PFKFB3-mediated glycolysis rescues myopathic outcomes in the ischemic limb

Terence E. Ryan, Cameron A. Schmidt, Michael D. Tarpey, Adam J. Amorese, Dean J. Yamaguchi, Emma J. Goldberg, Melissa M.R. Iñigo, Reema Karnekar, Allison O'Rourke, James M. Ervasti, Patricia Brophy, Thomas D. Green, P. Darrell Neufer, Kelsey Fisher-Wellman, Espen E. Spangenburg, Joseph M. McClung

Research output: Contribution to journalArticlepeer-review

Abstract

Compromised muscle mitochondrial metabolism is a hallmark of peripheral arterial disease, especially in patients with the most severe clinical manifestation - critical limb ischemia (CLI). We asked whether inflexibility in metabolism is critical for the development of myopathy in ischemic limb muscles. Using Polg mtDNA mutator (D257A) mice, we reveal remarkable protection from hind limb ischemia (HLI) due to a unique and beneficial adaptive enhancement of glycolytic metabolism and elevated ischemic muscle PFKFB3. Similar to the relationship between mitochondria from CLI and claudicating patient muscles, BALB/c muscle mitochondria are uniquely dysfunctional after HLI onset as compared with the C57BL/6 (BL6) parental strain. AAV-mediated overexpression of PFKFB3 in BALB/c limb muscles improved muscle contractile function and limb blood flow following HLI. Enrichment analysis of RNA sequencing data on muscle from CLI patients revealed a unique deficit in the glucose metabolism Reactome. Muscles from these patients express lower PFKFB3 protein, and their muscle progenitor cells possess decreased glycolytic flux capacity in vitro. Here, we show supplementary glycolytic flux as sufficient to protect against ischemic myopathy in instances where reduced blood flow-related mitochondrial function is compromised preclinically. Additionally, our data reveal reduced glycolytic flux as a common characteristic of the failing CLI patient limb skeletal muscle.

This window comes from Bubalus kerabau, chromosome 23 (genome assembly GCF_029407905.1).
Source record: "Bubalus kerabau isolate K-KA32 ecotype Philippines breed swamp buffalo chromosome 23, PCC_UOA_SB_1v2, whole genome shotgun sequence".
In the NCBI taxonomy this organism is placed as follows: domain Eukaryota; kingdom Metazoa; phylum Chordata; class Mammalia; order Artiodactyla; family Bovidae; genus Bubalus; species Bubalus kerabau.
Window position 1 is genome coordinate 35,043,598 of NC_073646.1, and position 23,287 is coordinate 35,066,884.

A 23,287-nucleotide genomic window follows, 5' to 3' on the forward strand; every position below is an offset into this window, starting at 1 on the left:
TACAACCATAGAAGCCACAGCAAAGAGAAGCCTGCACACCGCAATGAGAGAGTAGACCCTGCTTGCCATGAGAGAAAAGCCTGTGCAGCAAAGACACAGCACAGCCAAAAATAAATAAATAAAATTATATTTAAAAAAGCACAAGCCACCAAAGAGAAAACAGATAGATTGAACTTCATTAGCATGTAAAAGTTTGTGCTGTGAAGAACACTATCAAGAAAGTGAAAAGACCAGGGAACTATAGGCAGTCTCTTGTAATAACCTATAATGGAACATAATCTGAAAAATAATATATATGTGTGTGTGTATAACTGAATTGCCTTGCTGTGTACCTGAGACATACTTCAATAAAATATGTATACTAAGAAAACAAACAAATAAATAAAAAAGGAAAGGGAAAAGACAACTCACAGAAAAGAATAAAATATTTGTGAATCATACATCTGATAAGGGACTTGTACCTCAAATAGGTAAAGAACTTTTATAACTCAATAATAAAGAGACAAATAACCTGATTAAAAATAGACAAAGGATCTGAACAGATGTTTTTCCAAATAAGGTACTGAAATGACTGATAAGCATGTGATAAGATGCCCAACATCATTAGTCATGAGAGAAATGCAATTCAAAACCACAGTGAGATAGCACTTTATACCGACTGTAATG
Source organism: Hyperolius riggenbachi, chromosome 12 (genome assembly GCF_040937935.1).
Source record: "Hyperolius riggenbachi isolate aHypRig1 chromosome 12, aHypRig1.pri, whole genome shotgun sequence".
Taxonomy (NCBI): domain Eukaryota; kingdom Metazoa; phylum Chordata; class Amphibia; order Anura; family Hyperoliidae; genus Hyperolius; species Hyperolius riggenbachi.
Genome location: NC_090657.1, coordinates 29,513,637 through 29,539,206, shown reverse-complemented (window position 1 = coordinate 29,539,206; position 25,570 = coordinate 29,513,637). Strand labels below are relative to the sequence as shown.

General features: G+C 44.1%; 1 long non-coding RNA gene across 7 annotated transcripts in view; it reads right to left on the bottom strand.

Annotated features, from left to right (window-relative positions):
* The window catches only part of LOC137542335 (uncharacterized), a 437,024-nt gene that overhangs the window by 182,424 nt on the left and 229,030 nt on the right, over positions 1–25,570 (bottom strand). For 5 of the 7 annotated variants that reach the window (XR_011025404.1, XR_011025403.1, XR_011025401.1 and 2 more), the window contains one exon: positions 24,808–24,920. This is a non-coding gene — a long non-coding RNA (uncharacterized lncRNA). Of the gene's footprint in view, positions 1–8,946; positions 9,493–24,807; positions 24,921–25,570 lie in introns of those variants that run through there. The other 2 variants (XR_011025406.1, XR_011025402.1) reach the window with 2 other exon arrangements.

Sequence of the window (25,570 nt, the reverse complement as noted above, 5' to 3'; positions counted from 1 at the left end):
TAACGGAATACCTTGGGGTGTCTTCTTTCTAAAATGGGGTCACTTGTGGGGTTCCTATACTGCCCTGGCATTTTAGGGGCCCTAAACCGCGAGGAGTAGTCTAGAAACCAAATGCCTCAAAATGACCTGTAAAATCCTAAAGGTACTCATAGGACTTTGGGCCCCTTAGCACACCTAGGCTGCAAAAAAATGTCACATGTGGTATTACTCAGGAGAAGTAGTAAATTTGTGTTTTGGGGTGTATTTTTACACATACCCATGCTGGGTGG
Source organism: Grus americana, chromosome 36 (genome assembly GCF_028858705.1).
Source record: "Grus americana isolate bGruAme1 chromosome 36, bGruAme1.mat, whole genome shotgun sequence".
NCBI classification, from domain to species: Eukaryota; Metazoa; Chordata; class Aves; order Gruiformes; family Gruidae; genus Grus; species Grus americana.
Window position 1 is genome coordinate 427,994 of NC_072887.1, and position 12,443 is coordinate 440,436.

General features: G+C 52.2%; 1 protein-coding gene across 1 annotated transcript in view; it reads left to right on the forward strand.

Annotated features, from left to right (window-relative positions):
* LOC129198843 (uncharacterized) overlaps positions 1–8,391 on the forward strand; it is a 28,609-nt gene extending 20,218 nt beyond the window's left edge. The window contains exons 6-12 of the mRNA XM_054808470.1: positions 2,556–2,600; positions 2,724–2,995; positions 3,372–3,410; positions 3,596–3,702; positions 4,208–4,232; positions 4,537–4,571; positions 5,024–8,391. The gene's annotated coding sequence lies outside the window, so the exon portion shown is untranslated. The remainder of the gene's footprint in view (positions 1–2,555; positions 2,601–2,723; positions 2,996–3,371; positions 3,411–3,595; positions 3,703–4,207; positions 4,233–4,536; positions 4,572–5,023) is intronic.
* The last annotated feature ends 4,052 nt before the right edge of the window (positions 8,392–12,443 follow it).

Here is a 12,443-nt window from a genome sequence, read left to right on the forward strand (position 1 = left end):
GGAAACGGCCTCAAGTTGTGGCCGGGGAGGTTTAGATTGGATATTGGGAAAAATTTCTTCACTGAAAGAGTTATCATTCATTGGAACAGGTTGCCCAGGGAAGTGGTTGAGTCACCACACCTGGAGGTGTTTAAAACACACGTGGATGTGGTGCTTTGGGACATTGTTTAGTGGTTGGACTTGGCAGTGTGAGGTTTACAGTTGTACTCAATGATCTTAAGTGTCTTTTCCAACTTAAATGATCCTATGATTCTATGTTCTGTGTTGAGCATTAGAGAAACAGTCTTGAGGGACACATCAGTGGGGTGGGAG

Original languageEnglish (US)
Article numbere139628
JournalJCI Insight
Volume5
Issue number18
DOIs
StatePublished - Aug 2020

Bibliographical note

Funding Information:
This work was supported in part by NIH and DOD grants R01HL125695 (JMM), R01AR066660 (EES), DOD-W81XWH-19-1-0213 (KFW), DK074825 and DK110656 (PDN), and AR049899 (JME). TER was supported by F32HL129632. During the preparation of this manuscript, TER moved to a position within the Department of Applied Physiology and Kinesiology, University of Florida, Gainesville, Florida, USA.

Publisher Copyright:
Copyright: © 2020, Ryan et al. This is an open access article published under the terms of the Creative Commons Attribution 4.0 International License.

PubMed: MeSH publication types

  • Journal Article
  • Research Support, N.I.H., Extramural
  • Research Support, U.S. Gov't, Non-P.H.S.

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